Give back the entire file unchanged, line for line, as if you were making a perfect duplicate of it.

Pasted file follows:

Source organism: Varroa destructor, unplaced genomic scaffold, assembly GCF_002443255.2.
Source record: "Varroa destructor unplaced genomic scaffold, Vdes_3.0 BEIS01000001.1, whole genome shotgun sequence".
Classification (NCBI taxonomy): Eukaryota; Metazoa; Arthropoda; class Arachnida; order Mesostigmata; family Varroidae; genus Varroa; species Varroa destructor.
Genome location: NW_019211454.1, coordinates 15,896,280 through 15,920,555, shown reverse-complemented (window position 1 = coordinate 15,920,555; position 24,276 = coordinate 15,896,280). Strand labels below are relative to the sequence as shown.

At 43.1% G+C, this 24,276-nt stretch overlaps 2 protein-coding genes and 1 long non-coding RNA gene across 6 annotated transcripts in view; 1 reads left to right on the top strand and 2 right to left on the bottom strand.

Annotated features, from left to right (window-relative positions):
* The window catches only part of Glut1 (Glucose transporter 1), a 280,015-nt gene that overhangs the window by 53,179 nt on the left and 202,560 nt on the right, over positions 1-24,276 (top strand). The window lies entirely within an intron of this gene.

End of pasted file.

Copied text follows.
Source organism: Varroa destructor, unplaced genomic scaffold, assembly GCF_002443255.2.
Source record: "Varroa destructor unplaced genomic scaffold, Vdes_3.0 BEIS01000001.1, whole genome shotgun sequence".
Classification (NCBI taxonomy): Eukaryota; Metazoa; Arthropoda; class Arachnida; order Mesostigmata; family Varroidae; genus Varroa; species Varroa destructor.
Genome location: NW_019211454.1, coordinates 15,896,280 through 15,920,555, shown reverse-complemented (window position 1 = coordinate 15,920,555; position 24,276 = coordinate 15,896,280). Strand labels below are relative to the sequence as shown.

At 43.1% G+C, this 24,276-nt stretch overlaps 2 protein-coding genes and 1 long non-coding RNA gene across 6 annotated transcripts in view; 1 reads left to right on the top strand and 2 right to left on the bottom strand.

Annotated features, from left to right (window-relative positions):
* The window catches only part of Glut1 (Glucose transporter 1), a 280,015-nt gene that overhangs the window by 53,179 nt on the left and 202,560 nt on the right, over positions 1-24,276 (top strand). The window lies entirely within an intron of this gene.